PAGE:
At this time of the year when most families are gathering to celebrate the holidays, I think about those of us who because of various misfortunes have lost the comfort of family and tradition. These times then become moments of reflection on what we have created to bring joy to our lives. My thoughts turn to the friends I have made over the years. They have sustained me and have become family. They have given me joy and warmth and the courage that is needed to feel that one belongs in this sometimes cruel world.
Some are no longer friends, some have died, some may not always be available but they all have a place in my heart. But the most painful is the memory of friends who have died too young. It reminds me of the way my mentor and creative source, Michel de Montaigne, dedicated his work to his best friend, La Boetie. When La Boetie died all too young, Montaigne wrote: ce jour qui pour moi sera toujours amer, toujours sacre. (That day which for me will always remain bitter, always sacred) And so I think of my friend Mariette, who died in her early twenties.
Mariette was the first friend I ever had. Sharing the same name gave us a special bond from the beginning. It was during the war in Belgium. We were both six years old at the time. Even then she was la grande and I was la petite. I had no other friends in those days because as a Jewish child hiding in a Catholic community, it was dangerous for everyone concerned that I not say anything that might connect me to being Jewish.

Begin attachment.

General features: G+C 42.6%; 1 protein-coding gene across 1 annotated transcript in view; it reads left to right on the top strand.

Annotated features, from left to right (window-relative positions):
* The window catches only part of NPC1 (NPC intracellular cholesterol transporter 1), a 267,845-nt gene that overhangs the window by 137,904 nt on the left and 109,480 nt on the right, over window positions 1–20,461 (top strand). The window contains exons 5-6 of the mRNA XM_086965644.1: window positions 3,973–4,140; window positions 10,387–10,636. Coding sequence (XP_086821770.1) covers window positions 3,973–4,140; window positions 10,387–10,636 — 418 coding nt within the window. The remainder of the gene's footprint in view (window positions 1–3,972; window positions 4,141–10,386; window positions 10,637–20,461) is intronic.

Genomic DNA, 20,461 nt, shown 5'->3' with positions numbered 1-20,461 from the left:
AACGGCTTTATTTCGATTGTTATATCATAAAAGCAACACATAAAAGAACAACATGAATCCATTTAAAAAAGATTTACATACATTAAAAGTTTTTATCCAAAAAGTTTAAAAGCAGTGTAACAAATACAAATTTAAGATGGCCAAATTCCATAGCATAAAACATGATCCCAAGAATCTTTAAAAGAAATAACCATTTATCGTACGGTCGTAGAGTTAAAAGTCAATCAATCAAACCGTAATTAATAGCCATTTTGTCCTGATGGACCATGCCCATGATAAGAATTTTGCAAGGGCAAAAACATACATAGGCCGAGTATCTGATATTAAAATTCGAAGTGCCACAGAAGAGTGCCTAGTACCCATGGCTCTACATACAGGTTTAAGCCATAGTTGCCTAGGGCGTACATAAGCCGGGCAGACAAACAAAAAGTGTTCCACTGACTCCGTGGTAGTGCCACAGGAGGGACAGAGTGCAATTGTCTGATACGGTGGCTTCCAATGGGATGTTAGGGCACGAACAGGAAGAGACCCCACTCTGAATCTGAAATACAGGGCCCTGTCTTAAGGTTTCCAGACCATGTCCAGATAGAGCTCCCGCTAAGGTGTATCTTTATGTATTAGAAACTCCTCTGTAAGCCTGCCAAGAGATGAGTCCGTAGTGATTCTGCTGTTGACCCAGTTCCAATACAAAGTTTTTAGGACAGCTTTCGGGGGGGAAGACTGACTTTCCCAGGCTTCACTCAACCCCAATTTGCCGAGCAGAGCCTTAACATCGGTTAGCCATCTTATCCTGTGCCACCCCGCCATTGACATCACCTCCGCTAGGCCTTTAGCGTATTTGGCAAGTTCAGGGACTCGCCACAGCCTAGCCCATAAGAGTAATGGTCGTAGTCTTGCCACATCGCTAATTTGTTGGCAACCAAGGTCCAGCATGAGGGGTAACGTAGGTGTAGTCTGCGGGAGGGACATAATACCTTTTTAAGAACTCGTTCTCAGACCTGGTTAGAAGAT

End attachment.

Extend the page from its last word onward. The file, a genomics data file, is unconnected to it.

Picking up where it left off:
Mariette and I never discussed such things. We were children, and then young adolescents sharing the joys and moments of celebration in the village where I returned every year to be with my benefactors. Then I left for America when I was twelve and never saw Mariette again.
I looked forward to our reunion when I went back “home” for the first time after ten years of separation. I was ecstatic to return to Belgium, and looking forward to seeing Mariette again. No one had told me that she had died a tragic death three weeks before I arrived.
She carried with her the memory of her own mother, blown to bits before her eyes. Mariette’s mother had taken too long to vacate the cellar where they were hiding and was struck by the fragments of a grenade. Now my friend Mariette had taken her own life.
I cannot forget her. I recently found a picture of her and her two cousins. She is sitting at the head of a wheelbarrow holding the handle which looks like a cross. For me it represents the cross she bore of having witnessed her mother’s death.
I dedicate this holiday to all the children suffering from the aftermath of war.
And I dedicate this memory to all those who are blessed, like myself, with friends dear enough to be family.
And lastly, I dedicate these words to my beloved friend, Mariette.